Different Changes in Different Characters of Lord of the Flies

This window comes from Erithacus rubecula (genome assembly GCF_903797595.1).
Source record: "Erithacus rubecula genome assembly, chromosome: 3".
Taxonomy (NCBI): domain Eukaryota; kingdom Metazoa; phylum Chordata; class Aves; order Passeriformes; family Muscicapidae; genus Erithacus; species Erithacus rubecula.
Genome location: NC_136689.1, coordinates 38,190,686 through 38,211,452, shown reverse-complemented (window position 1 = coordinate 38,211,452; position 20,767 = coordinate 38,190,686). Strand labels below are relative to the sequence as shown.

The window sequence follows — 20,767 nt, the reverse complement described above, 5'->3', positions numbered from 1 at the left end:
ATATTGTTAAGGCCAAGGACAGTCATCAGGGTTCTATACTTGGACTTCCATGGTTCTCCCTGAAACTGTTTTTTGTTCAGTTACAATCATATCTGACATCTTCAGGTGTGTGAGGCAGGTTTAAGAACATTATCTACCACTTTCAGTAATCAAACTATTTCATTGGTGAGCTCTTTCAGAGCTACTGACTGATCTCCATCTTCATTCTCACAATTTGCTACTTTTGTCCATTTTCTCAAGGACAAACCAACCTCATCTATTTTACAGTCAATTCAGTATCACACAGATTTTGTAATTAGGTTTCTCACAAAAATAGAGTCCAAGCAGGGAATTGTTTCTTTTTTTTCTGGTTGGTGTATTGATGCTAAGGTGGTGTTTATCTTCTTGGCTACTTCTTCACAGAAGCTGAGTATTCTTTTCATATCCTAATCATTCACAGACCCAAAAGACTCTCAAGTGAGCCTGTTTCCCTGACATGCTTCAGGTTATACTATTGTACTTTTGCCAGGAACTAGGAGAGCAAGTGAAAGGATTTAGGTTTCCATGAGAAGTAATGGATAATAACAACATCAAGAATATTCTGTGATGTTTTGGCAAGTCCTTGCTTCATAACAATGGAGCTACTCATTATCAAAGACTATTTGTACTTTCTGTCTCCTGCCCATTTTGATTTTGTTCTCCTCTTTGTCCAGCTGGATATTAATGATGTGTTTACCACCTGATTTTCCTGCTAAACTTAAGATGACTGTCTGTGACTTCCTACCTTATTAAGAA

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In his first novel, William Golding used a group of boys stranded on a tropical island to illustrate the malicious nature of mankind. Lord of the Flies dealt with changes that the boys underwent as they gradually adapted to the isolated freedom from society. Three main characters depicted different effects on certain individuals under those circumstances. Jack Merridew began as the arrogant and self-righteous leader of a choir. The freedom of the island allowed him to further develop the darker side of his personality as the Chief of a savage tribe. Ralph started as a self-assured boy whose confidence in himself came from the acceptance of his peers. He had a fair nature as he was willing to listen to Piggy. He became increasingly dependent on Piggy's wisdom and became lost in the confusion around him. Towards the end of the story his rejection from their society of savage boys forced him to fend for himself. Piggy was an educated boy who had grown up as an outcast. Due to his academic childhood, he was more mature than the others and retained his civilized behaviour. But his experiences on the island gave him a more realistic understanding of the cruelty possessed by some people. The ordeals of the three boys on the island made them more aware of the evil inside themselves and in some cases, made the false politeness that had clothed them dissipate. However, the changes experienced by one boy differed from those endured by another. This is attributable to the physical and mental dissimilarities between them.Jack was first described with an ugly sense of cruelty that made him naturally unlikeable. As leader of the choir and one of the tallest boys on the island, Jack's physical height and authority matched his arrogant personality. His desire to be Chief was clearly evident in his first appearance. When the idea of having a Chief was mentioned Jack spoke out immediately. "I ought to be chief," said Jack with simple arrogance, "because I'm chapter chorister and head boy."  He led his choir by administering much discipline resulting in forced obedience from the cloaked boys. His ill-nature was well expressed through his impoliteness of saying, "Shut up, Fatty." at Piggy. (p. 23) However, despite his unpleasant personality, his lack of courage and his conscience prevented him from killing the first pig they encountered. "They knew very well why he hadn't: because of the enormity of the knife descending and cutting into living flesh; because of the unbearable blood." (p. 34) Even at the meetings, Jack was able to contain himself under the leadership of Ralph. He had even suggested the implementation of rules to regulate themselves. This was a Jack who was proud to be British, and who was shaped and still bound by the laws of a civilized society. The freedom offered to him by the island allowed Jack to express the darker sides of his personality that he hid from the ideals of his past environment. Without adults as a superior and responsible authority, he began to lose his fear of being punished for improper actions and behaviours. This freedom coupled with his malicious and arrogant personality made it possible for him to quickly degenerate into a savage. He put on paint, first to camouflage himself from the pigs. But he discovered that the paint allowed him to hide the forbidden thoughts in his mind that his facial expressions would otherwise betray. "The mask was a thing on its own behind which Jack hid, liberated from shame and self-consciousness." (p. 69) Through hunting, Jack lost his fear of blood and of killing living animals. He reached a point where he actually enjoyed the sensation of hunting a prey afraid of his spear and knife. His natural desire for blood and violence was brought out by his hunting of pigs. As Ralph became lost in his own confusion, Jack began to assert himself as chief. The boys realizing that Jack was a stronger and more self-assured leader gave in easily to the freedom of Jack's...
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